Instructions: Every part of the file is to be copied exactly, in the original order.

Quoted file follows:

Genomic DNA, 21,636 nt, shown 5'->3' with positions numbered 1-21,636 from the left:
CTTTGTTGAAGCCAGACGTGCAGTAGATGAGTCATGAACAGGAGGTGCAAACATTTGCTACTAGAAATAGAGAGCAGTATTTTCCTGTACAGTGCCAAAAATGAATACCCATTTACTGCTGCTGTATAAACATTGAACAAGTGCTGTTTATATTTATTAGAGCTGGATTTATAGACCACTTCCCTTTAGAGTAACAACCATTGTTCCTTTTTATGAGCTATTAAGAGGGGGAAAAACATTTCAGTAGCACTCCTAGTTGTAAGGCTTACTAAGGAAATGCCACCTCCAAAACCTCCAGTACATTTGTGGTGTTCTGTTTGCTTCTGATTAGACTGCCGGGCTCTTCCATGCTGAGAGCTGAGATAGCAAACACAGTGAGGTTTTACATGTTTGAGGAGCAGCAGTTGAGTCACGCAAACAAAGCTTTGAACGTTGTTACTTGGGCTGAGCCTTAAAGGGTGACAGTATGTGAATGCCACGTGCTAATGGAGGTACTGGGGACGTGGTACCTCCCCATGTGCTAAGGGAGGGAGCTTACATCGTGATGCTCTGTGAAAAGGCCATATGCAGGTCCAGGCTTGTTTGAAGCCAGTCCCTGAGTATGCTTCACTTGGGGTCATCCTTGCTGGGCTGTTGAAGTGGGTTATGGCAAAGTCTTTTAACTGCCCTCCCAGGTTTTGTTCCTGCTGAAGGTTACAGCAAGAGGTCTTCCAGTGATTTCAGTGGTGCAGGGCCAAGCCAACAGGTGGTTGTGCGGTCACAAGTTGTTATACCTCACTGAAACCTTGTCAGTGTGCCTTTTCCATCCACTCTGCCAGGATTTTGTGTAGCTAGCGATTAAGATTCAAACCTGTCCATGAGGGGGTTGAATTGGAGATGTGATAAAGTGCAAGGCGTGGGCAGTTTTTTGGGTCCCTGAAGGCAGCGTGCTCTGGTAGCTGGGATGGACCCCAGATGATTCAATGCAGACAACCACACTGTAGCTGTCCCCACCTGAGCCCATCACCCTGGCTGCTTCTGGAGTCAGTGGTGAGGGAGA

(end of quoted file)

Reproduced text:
Genomic DNA, 21,636 nt, shown 5'->3' with positions numbered 1-21,636 from the left:
CTTTGTTGAAGCCAGACGTGCAGTAGATGAGTCATGAACAGGAGGTGCAAACATTTGCTACTAGAAATAGAGAGCAGTATTTTCCTGTACAGTGCCAAAAATGAATACCCATTTACTGCTGCTGTATAAACATTGAACAAGTGCTGTTTATATTTATTAGAGCTGGATTTATAGACCACTTCCCTTTAGAGTAACAACCATTGTTCCTTTTTATGAGCTATTAAGAGGGGGAAAAACATTTCAGTAGCACTCCTAGTTGTAAGGCTTACTAAGGAAATGCCACCTCCAAAACCTCCAGTACATTTGTGGTGTTCTGTTTGCTTCTGATTAGACTGCCGGGCTCTTCCATGCTGAGAGCTGAGATAGCAAACACAGTGAGGTTTTACATGTTTGAGGAGCAGCAGTTGAGTCACGCAAACAAAGCTTTGAACGTTGTTACTTGGGCTGAGCCTTAAAGGGTGACAGTATGTGAATGCCACGTGCTAATGGAGGTACTGGGGACGTGGTACCTCCCCATGTGCTAAGGGAGGGAGCTTACATCGTGATGCTCTGTGAAAAGGCCATATGCAGGTCCAGGCTTGTTTGAAGCCAGTCCCTGAGTATGCTTCACTTGGGGTCATCCTTGCTGGGCTGTTGAAGTGGGTTATGGCAAAGTCTTTTAACTGCCCTCCCAGGTTTTGTTCCTGCTGAAGGTTACAGCAAGAGGTCTTCCAGTGATTTCAGTGGTGCAGGGCCAAGCCAACAGGTGGTTGTGCGGTCACAAGTTGTTATACCTCACTGAAACCTTGTCAGTGTGCCTTTTCCATCCACTCTGCCAGGATTTTGTGTAGCTAGCGATTAAGATTCAAACCTGTCCATGAGGGGGTTGAATTGGAGATGTGATAAAGTGCAAGGCGTGGGCAGTTTTTTGGGTCCCTGAAGGCAGCGTGCTCTGGTAGCTGGGATGGACCCCAGATGATTCAATGCAGACAACCACACTGTAGCTGTCCCCACCTGAGCCCATCACCCTGGCTGCTTCTGGAGTCAGTGGTGAGGGAGA